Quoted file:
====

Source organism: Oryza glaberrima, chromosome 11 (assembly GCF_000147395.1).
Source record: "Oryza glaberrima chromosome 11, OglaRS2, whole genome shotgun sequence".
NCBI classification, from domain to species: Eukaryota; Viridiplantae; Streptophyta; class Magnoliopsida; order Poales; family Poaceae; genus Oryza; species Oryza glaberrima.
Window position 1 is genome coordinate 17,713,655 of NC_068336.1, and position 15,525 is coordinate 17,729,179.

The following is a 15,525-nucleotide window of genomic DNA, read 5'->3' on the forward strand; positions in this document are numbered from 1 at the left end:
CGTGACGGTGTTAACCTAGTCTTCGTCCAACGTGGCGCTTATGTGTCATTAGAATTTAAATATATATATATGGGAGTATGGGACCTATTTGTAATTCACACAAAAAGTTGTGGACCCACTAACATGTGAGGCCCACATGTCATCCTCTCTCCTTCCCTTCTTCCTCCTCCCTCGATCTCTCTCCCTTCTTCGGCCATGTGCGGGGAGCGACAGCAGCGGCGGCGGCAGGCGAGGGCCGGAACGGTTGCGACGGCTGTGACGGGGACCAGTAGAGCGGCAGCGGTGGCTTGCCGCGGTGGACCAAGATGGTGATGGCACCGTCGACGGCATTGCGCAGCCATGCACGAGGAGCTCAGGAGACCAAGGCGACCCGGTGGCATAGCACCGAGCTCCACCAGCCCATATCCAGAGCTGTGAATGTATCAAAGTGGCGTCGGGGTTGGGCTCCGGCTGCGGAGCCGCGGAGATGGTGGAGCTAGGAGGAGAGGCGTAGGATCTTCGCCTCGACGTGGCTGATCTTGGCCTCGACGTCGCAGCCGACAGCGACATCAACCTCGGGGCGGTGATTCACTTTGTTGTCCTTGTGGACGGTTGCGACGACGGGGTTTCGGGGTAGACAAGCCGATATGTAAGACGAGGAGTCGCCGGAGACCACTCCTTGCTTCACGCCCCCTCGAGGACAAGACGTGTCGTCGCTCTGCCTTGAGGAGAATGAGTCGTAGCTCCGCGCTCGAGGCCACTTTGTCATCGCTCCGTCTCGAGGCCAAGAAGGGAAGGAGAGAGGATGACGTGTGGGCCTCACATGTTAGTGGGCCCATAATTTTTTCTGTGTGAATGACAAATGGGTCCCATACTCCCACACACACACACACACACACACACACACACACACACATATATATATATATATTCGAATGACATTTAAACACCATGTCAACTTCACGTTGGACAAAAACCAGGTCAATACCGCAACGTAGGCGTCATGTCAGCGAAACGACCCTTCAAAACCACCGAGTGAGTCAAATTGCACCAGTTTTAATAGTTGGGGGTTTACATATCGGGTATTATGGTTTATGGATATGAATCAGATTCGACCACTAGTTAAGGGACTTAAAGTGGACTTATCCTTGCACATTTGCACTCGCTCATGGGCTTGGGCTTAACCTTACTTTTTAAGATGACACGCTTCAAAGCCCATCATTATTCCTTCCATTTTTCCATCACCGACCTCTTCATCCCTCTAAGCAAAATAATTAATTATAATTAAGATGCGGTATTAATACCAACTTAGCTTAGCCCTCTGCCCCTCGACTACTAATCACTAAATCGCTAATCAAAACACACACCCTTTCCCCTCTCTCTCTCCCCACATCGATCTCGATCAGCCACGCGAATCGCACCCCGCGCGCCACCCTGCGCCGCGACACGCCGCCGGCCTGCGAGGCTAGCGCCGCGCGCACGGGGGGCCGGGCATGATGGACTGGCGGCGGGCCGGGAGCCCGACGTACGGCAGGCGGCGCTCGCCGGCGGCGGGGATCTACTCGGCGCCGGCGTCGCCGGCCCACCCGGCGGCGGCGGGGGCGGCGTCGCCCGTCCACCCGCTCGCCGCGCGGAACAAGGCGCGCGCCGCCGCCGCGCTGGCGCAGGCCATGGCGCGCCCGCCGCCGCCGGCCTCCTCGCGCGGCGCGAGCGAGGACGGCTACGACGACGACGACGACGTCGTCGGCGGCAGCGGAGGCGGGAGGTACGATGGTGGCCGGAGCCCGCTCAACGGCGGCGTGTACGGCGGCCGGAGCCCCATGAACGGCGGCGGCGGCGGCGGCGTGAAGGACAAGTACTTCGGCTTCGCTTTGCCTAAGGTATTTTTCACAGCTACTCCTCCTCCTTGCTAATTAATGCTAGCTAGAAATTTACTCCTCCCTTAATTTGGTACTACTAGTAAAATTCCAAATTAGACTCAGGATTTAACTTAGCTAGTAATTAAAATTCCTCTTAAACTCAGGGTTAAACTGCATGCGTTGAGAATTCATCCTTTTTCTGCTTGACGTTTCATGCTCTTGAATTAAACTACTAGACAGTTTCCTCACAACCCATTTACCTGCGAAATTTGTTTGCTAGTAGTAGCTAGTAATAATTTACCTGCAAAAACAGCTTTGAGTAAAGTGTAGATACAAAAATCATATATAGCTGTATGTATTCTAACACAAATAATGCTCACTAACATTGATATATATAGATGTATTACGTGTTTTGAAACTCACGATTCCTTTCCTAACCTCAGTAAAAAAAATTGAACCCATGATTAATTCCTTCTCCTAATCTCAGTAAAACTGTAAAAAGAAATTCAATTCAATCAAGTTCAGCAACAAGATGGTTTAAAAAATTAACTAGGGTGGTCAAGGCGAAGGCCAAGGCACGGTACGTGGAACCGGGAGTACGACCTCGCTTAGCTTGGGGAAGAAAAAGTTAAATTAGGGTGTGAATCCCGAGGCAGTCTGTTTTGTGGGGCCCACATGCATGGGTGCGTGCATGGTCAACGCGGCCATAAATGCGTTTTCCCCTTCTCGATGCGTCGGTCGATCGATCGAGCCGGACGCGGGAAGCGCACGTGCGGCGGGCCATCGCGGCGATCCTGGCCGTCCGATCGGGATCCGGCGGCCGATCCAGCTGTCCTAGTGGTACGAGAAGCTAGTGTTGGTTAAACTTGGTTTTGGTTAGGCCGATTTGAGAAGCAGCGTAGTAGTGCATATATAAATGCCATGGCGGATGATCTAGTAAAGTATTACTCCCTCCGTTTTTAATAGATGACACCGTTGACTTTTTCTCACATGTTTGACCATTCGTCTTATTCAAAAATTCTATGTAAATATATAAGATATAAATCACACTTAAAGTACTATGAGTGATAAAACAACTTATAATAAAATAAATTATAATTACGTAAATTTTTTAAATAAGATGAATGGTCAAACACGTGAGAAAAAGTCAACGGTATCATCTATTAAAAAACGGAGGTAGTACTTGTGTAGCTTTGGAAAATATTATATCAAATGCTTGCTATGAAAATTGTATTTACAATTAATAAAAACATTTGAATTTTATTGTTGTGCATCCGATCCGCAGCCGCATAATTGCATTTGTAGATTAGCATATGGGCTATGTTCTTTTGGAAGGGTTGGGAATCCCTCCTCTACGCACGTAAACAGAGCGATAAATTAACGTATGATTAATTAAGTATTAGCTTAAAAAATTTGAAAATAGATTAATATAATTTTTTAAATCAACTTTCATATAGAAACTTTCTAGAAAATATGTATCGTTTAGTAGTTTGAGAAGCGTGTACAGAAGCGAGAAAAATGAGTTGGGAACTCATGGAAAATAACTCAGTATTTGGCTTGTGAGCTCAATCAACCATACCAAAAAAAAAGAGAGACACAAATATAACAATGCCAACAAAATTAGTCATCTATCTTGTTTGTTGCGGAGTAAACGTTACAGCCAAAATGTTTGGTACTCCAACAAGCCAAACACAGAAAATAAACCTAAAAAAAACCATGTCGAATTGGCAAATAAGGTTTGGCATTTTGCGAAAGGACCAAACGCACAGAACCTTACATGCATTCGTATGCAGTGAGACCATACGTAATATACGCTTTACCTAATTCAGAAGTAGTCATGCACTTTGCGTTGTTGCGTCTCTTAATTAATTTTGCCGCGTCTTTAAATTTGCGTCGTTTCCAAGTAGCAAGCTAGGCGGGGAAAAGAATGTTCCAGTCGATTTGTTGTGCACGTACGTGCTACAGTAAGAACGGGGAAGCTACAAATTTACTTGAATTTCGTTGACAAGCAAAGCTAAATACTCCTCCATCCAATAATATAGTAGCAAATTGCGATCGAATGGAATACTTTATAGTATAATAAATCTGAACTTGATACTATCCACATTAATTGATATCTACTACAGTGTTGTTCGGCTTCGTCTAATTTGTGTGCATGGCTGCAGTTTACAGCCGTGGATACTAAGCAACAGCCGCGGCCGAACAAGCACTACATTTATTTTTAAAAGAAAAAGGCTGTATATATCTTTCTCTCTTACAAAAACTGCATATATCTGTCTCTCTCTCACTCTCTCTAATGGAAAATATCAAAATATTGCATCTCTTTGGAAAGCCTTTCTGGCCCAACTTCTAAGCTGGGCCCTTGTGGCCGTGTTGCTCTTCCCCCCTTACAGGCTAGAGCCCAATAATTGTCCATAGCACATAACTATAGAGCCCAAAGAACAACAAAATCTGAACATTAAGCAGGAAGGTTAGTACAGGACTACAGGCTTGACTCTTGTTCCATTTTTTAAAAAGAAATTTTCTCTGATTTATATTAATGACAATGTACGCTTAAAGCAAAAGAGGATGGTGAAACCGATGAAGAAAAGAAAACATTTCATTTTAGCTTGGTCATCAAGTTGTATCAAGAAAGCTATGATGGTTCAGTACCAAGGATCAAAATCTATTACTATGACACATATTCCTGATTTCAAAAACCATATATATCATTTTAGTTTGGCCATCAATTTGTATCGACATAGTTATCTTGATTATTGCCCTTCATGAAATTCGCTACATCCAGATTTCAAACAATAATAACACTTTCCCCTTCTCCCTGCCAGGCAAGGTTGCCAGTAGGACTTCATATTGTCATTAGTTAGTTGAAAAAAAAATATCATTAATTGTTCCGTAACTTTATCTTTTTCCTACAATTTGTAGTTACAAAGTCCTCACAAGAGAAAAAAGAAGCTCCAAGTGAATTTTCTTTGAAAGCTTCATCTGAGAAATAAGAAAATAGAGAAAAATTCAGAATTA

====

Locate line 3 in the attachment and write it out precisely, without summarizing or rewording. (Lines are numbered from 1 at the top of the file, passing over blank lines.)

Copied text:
NCBI classification, from domain to species: Eukaryota; Viridiplantae; Streptophyta; class Magnoliopsida; order Poales; family Poaceae; genus Oryza; species Oryza glaberrima.